There's a famous saying that all publicity is good publicity. Ex-Representative Anthony Weiner's recent foray into the New York City mayoral race is testing this theory to destruction.
Our readers may recall Weiner's disgraceful resignation from office when it became known that he'd emailed photos of his genitals to young women he'd never even met. This doesn't even qualify as normal, sane sexual unfaithfulness; we can condemn President Kennedy for his bedroom athletics but at least we can understand the attractions of Marilyn Monroe. What sort of man would even come up with the idea of doing as Weiner has done?
It takes all sorts to make a world, but you'd think that upon being caught, Weiner would at least have the dignity to shamefacedly withdraw from public life and seek therapy. Not so: not only is he running for mayor of the world's most important city, but each day brings new revelations of how his bizarre behavior kept right on going - through his resignation, through his "time with his family," through the birth of his first child, women all across the fruited plain were liable to have an emailed Weiner stuck in their inbox.
The headlines write themselves; it's more difficult to avoid a double entendre than to come up with one. About the only thing you won't hear of Weiner is that he's an upstanding citizen. Yet he steadfastly pushes forward, banging away at his campaign despite everything.
What sort of a country allows this? Yes, as an American citizen he has an absolute right to run for any office he wants to, no problem there. But why on earth is he taken seriously? We've all seen various loons and fruitcakes who run for president every election; they don't get any press attention nor should they. Why then does Weiner?
Because he's a member of the ruling liberal aristocracy, that's why. He's married to Hillary Clinton's closest aide. His (wealthy, of course) family has been involved financially in Democrat politics for a long time. He went to the right schools and knows the right people, so it doesn't matter that he's never held a real job, never accomplished anything in his life, and can't be let out in public.
|Gov. Lord Cornbury in full regalia.|
Does this remind you of anything in history? It should, as New York has been in this situation before.
One night during the early 1700s, a constable working for the British colony of New York arrested what he presumed was a prostitute walking along Broadway. When the suspect was brought back to the stockade, however, it was discovered that he had actually taken into custody the colonial governor, who enjoyed taking evening strolls in his wife's clothes.
This was Edward Hyde, 3rd Earl of Clarendon, also known as Lord Cornbury. He was as well connected as his title would imply - Oxford graduate, nephew of a future Queen, Member of Parliament, courtier to various kings, and apparently an all-round fruitcake. His personal bad behavior and poor repuation didn't prevent him from being appointed governor of the colonies of New York and New Jersey, because it didn't matter - he knew the right people and had been to the right schools, that's all the job description called for and that's all he had.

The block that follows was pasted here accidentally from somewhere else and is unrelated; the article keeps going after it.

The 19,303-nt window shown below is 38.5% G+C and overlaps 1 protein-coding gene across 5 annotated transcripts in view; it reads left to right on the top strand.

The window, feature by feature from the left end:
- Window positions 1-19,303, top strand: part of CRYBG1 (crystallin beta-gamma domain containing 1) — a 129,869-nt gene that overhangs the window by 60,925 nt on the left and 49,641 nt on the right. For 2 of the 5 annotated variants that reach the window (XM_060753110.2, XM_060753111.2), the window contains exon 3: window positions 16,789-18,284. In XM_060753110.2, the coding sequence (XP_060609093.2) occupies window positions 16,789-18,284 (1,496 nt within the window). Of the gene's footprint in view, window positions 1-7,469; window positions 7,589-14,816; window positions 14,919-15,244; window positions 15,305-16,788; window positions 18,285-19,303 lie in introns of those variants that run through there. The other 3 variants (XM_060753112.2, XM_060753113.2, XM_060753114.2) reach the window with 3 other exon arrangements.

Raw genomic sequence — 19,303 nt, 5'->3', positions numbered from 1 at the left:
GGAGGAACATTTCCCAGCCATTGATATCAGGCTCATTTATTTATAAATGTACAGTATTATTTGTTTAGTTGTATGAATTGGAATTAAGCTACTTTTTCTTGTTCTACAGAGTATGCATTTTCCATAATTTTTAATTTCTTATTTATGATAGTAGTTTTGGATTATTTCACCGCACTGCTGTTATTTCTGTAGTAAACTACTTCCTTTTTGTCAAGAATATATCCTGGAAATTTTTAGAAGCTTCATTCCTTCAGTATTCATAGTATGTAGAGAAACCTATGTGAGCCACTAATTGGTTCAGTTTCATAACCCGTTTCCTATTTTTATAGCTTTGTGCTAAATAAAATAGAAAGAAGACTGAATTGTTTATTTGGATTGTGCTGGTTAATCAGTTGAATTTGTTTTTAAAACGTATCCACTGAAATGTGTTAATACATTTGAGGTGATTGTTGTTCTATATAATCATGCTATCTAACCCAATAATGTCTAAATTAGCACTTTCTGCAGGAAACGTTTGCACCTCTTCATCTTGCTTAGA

The good citizens of America felt that they deserved better and raised such an almighty stink that the Queen ultimately recalled him to London, whereupon he was thrown in prison by his creditors for nonpayment of debts. Even afterwards, he still was appointed Envoy Extraordinary to Hanover; presumably the Hanoverians had lower expectations of Envoys than those troublesome colonials had of governors.
It's not fair to blame Lord Cornbury's bizarre behavior for the American Revolution, but it certainly didn't help. England's aristocracy earned such contempt that our Founders explicitly forbade any titles of nobility in their new country.
We may not have a formal aristocracy today, but we certainly have a political one. Just as Eton and Oxford once ushered the sons of empire into high rank regardless of their personal abilities, Harvard and Yale now serve as greased skids for our elites to slide into office, so long as their political orientation remains properly leftist.
Who is to blame for these recurrent outrages? Obviously, Anthony Weiner is fully responsible for both his disgusting behavior and his failure to obtain appropriate treatment at a suitable institution. Polls seem to indicate that at least the voters of New York have the good sense to tell Weiner where he can stick it.
But it is the media, first and foremost, that give Weiner whatever credibility he may have had. When the drunken bum on the street holds up a placard and says he's running for president, he doesn't get a respectful article in the paper. No more should have Weiner, yet even today, there are journalists who take him seriously.
By doing so, they're simply showing the same deference that England's papers once showed to the aristocratic elite, and which allowed the highborn incompetent to run things into the ground. America isn't supposed to be like that, and most Americans don't want it to be.
We're supposed to be a meritocracy, where people rise based on their own abilities. We can disagree with the politics of Barack Obama, but he is clearly a very skilled campaigner and to all appearances a loyal family man. Anthony Weiner has no such redeeming virtues, no merits or skills of his own, and is deserving of no respect. It's time he was treated accordingly.
Otherwise, New York owes an apology to Lord Cornbury. Perhaps his portrait depicted above can be carried at the head of the next Gay Pride march?
Over the past five years, the editors have been secretly working on a book that summarizes the fundamental viewpoints of Scragged.